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Law School Case Brief

Linder v. Linder - 348 Ark. 322, 72 S.W.3d 841 (2002)


The interest of parents in the care, custody, and control of their children is perhaps the oldest of the fundamental liberty interests recognized by the U.S. Supreme Court. The "liberty" protected by the Due Process Clause includes the right of parents to establish a home and bring up children and to control the education of their own. The "liberty of parents and guardians" includes the right to direct the upbringing and education of children under their control. The child is not the mere creature of the State; those who nurture him and direct his destiny have the right, coupled with the high duty, to recognize and prepare him for additional obligations. There is a constitutional dimension to the right of parents to direct the upbringing of their children. It is cardinal that the custody, care and nurture of the child reside first in the parents, whose primary function and freedom include preparation for obligations the State can neither supply nor hinder. It cannot now be doubted that the Due Process Clause of the Fourteenth Amendment protects the fundamental right of parents to make decisions concerning the care, custody, and control of their children.


Prior to the death of the child's father, the paternal grandparents saw the child frequently. After the death of the child's father, the mother was resistant to allowing the paternal grandparents' visitation. Consequently, the paternal grandfather filed a petition for visitation in the Sebastian County Chancery Court. In the visitation petition, the grandfather alleged that he had a close and loving relationship with the child, and that the mother was unreasonably denying him access to his grandson. The grandfather proceeded in his petition under Ark. Code Ann. § 9-13-101, or the Grandparental Visitation Act (GPVA), asserting that the statute, which provided for grandparental custody, gave the chancery court the implied power to grant grandparental visitation. The petition did not invoke rights under the GPVA. Nor did the petition assert that Brandon would suffer harm if he did not see his grandfather, or that Lea Ann Linder was an unfit mother. When the mother was deposed, she asserted that she did not want the grandfather to have as much visitation as he wanted, but that she would agree to limited visitation. In its decision, the chancery court found that the mother was a fit parent, but ordered that the paternal grandparents be allowed to have visitation rights. The chancery court further refused to allow the mother to move to another state for a job. Despite the chancery court’s order, the mother fled the jurisdiction for approximately a year, then returned and appealed the chancery court’s order based on the constitutionality of the GPVA. According to the mother, the GPVA was unconstitutional as it allowed the State to interfere on her Fourteenth Amendment liberty interest in parenting her child.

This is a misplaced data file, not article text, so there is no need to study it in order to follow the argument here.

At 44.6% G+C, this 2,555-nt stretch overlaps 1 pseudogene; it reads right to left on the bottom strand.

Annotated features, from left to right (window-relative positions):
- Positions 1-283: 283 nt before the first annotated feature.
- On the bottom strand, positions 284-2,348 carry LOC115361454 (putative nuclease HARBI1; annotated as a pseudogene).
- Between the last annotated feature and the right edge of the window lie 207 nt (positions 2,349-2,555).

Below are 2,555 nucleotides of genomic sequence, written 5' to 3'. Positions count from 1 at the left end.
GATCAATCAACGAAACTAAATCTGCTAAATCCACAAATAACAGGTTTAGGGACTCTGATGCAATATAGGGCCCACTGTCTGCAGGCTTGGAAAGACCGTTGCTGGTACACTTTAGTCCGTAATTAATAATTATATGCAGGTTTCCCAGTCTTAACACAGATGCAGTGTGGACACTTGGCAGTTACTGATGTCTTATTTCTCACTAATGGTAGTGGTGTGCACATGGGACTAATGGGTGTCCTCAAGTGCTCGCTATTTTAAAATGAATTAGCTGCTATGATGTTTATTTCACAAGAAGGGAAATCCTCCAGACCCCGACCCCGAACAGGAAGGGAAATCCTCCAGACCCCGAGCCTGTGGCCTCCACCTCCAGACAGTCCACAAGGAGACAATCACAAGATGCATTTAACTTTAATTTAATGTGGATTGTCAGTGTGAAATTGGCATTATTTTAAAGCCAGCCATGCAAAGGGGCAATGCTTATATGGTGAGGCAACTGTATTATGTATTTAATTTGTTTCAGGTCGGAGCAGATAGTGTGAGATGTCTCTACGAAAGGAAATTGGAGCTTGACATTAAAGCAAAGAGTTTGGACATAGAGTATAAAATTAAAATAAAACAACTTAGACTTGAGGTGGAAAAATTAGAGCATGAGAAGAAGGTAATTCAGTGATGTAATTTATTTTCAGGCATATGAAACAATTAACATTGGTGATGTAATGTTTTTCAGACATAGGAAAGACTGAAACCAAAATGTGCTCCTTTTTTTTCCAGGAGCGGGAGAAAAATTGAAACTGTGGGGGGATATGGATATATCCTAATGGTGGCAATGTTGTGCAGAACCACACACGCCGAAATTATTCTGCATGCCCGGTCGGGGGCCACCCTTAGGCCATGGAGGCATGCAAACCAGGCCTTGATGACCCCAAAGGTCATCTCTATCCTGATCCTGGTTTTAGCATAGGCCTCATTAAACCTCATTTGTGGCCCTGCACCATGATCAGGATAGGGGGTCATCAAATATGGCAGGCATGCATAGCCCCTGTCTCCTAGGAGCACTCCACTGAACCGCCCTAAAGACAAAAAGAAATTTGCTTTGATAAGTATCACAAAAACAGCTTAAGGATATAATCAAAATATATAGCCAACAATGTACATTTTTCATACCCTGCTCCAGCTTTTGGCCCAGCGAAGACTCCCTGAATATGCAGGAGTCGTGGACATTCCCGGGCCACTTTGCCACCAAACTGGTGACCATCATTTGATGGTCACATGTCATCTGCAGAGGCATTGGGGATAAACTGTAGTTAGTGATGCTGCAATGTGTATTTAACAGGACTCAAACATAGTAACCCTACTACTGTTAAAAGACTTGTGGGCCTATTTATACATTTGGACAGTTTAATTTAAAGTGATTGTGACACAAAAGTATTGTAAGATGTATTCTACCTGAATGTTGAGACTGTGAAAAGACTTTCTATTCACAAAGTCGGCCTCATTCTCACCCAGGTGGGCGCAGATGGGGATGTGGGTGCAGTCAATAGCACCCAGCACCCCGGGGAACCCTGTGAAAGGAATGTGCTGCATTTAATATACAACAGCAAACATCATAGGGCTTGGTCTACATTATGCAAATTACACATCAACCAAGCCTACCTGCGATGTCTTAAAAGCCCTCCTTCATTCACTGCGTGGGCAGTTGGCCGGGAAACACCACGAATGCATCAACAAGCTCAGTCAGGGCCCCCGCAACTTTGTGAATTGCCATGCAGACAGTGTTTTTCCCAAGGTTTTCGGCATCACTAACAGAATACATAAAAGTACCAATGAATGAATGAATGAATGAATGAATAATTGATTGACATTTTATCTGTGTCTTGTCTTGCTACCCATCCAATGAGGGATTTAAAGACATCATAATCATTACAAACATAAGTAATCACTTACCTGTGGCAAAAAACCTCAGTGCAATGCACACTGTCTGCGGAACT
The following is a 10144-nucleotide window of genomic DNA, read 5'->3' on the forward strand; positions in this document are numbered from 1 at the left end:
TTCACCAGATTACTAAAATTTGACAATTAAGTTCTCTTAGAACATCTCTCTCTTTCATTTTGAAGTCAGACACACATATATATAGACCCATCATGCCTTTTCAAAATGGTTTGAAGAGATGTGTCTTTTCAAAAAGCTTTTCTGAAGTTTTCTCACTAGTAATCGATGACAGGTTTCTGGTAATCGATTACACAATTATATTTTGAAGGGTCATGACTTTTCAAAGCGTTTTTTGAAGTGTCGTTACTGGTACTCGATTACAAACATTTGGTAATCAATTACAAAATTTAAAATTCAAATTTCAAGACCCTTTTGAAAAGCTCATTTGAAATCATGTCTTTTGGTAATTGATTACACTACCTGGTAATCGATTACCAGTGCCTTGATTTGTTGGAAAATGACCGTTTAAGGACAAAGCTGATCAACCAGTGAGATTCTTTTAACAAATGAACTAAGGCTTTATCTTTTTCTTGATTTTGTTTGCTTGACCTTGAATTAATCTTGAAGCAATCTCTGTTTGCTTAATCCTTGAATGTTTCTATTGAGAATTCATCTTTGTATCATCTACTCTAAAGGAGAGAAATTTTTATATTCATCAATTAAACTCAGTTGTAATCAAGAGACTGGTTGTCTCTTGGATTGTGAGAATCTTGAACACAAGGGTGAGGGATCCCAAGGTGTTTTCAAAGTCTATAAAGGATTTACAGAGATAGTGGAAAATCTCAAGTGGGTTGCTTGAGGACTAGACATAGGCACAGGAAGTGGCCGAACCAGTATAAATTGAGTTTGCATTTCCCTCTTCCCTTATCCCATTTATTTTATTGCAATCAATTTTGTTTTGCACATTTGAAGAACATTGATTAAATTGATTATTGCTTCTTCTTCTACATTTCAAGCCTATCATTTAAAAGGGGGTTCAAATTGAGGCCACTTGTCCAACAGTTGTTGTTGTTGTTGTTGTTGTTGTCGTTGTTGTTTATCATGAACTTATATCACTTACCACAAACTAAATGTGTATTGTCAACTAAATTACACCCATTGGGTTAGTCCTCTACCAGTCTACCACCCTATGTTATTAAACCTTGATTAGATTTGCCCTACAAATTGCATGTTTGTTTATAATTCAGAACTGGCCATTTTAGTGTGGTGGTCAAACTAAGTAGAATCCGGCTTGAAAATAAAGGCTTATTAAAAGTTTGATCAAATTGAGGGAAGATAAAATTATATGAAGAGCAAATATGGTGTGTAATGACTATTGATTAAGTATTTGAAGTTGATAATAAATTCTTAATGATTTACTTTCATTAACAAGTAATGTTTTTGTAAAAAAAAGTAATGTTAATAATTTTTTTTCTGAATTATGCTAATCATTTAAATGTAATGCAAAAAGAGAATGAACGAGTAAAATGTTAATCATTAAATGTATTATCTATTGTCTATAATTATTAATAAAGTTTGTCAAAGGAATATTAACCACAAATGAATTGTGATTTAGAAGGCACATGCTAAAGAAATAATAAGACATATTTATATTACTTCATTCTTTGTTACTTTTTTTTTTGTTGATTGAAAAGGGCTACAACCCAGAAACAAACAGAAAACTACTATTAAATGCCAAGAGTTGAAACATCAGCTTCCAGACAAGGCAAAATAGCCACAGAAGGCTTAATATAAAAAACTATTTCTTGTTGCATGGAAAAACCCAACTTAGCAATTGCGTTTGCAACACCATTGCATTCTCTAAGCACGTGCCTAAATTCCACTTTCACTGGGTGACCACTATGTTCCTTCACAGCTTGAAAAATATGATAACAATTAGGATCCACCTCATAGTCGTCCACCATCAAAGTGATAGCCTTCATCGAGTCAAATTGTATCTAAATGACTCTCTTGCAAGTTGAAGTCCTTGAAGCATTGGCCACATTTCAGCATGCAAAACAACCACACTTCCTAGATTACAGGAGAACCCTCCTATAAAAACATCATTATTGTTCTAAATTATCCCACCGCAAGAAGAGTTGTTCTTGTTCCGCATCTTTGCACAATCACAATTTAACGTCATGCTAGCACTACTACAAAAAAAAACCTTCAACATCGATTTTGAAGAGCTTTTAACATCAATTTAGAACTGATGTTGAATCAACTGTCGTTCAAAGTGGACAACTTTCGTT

Was the Arkansas Grandparental Visitation Act unconstitutional?


Yes, but only as applied to the mother.


The Court held that the Grandparental Visitation Act was unconstitutional as applied because so long as the mother was fit to care for the child, the Fourteenth Amendment right attached, and the State could not interfere without a compelling interest to do so; there had to be some other special factor such as harm to the child or custodial unfitness that justified State interference in the parent-child relationship.

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